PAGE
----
On Friday, the Iowa State Supreme Court ruled unanimously that the state's DOMA (Defense of Marriage Act) is unconstitutional. After the seriously big downer that was Prop 8, this was the most awesome news in...well...since the California State Supreme Court upheld a law allowing same-sex marriage.
I actually read the decision Saturday morning. It's 69 pages. Hey, Nicky woke me up at 7 a.m. and Jesse doesn't usually wake up until 11 so I had plenty of time to kill. Allow me to summarize the
key awesome points for you...
- Regarding the plaintiffs: Like all Iowans, they prize their liberties and live within the borders of this state with the expectation that their rights will be maintained and protected—a belief embraced by our state motto (which is "Our liberties we prize and our rights we will maintain”).
- The defense: The County offered five primary interests of society in support of the legislature’s exclusive definition of marriage. The first three interests are broadly related to the advancement of child rearing. Specifically, the objectives centered on promoting procreation, promoting child rearing by a mother and a father within a marriage, and promoting stability in an opposite-sex relationship to raise and nurture children. The fourth interest raised by the County addressed the conservation of state resources, while the final reason concerned the governmental interest in promoting the concept and integrity of the traditional notion of marriage.
- Among other basic principles essential to our form of government, the constitution defines certain individual rights upon which the government may not infringe. Equal protection of the law is one of the guaranteed rights. All these rights and principles are declared and undeniably accepted as the supreme law of this state, against which no contrary law can stand.
- Our responsibility, however, is to protect constitutional rights of individuals from legislative enactments that have denied those rights, even when the rights have not yet been broadly accepted, were at one time unimagined, or challenge a deeply ingrained practice or law viewed to be impervious to the passage of time. The framers of the Iowa Constitution knew, as did the drafters of the United States Constitution, that “times can blind us to certain truths and later generations can see that laws once thought necessary and proper in fact serve only to oppress,” and as our constitution “endures, persons in every generation can invoke its principles in their own search for greater freedom” and equality.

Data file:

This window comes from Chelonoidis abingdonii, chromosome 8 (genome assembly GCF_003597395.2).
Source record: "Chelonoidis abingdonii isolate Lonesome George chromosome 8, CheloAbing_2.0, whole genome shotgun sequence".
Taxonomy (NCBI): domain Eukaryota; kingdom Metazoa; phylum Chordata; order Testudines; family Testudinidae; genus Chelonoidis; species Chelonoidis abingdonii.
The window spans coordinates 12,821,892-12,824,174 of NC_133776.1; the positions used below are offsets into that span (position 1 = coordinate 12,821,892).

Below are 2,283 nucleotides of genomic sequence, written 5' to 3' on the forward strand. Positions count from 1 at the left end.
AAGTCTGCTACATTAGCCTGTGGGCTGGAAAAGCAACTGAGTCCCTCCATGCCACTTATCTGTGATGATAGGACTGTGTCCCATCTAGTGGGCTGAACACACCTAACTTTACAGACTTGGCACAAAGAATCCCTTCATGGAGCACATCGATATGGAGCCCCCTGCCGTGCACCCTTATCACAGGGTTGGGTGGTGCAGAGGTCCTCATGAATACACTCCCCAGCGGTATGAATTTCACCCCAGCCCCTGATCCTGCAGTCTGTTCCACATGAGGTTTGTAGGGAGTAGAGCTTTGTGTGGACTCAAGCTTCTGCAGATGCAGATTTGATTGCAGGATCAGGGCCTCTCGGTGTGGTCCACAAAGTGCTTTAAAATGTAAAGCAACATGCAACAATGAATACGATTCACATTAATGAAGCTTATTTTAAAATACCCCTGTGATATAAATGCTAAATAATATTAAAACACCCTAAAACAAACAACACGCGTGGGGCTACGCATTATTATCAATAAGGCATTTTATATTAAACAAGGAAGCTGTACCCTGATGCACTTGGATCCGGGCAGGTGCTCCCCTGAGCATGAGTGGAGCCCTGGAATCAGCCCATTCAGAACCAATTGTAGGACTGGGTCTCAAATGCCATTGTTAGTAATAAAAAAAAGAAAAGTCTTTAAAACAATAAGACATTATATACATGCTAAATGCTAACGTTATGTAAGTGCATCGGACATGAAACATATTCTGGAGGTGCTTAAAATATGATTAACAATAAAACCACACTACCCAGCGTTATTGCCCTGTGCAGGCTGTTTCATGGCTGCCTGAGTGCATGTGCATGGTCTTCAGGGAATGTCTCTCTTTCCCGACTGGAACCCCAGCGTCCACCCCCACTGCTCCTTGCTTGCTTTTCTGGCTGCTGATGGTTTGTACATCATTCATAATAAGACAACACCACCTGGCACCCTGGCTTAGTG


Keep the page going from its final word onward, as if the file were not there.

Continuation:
- No two people or groups of people are the same in every way, and nearly every equal protection claim could be run aground onto the shoals of a threshold analysis if the two groups needed to be a mirror image of one another. Such a threshold analysis would hollow out the constitution’s promise of equal protection. Thus, equal protection before the law demands more than the equal application of the classifications made by the law. The law itself must be equal. (argument against procreation as a requirement for marriage)
- It is true the marriage statute does not expressly prohibit gay and lesbian persons from marrying; it does, however, require that if they marry, it must be to someone of the opposite sex. Viewed in the complete context of marriage, including intimacy, civil marriage with a person of the opposite sex is as unappealing to a gay or lesbian person as civil marriage with a person of the same sex is to a heterosexual. Thus, the right of a gay or lesbian person under the marriage statute to enter into a civil marriage only with a person of the opposite sex is no right at all. (discrimination based on sexual orientation is illegal in Iowa)
- If the marriage statute was truly focused on optimal parenting, many classifications of people would be excluded (child abusers and sexual predators were given as examples), not merely gay and lesbian people (basically there is no fundamental difference in child-rearing between same sex couples and heterosexual parents.)
- While unexpressed, religious sentiment most likely motivates many, if not most, opponents of same-sex civil marriage and perhaps even shapes the views of those people who may accept gay and lesbian unions but find the notion of same-sex marriage unsettling. Whether expressly or impliedly, much of society rejects same-sex marriage due to sincere, deeply ingrained—even fundamental—religious belief.
- This contrast of opinions in our society largely explains the absence of any religion-based rationale to test the constitutionality of Iowa’s same-sex marriage ban. Our constitution does not permit any branch of government to resolve these types of religious debates. State government can have no religious views, either directly or indirectly, expressed through its legislation.
- And the Pièce de résistance: As a result, civil marriage must be judged under our constitutional standards of equal protection and not under religious doctrines or the religious views of individuals...
- A religious denomination can still define marriage as a union between a man and a woman, and a marriage ceremony performed by a minister, priest, rabbi, or other person ordained or designated as a leader of the person’s religious faith does not lose its meaning as a sacrament or other religious institution. The sanctity of all religious marriages celebrated in the future will have the same meaning as those celebrated in the past. The only difference is civil marriage will now take on a new meaning that reflects a more complete understanding of equal protection of the law.
So gays have just as much a right to get married as straights do? Wow. What a concept.*
* Yes, that was sarcasm.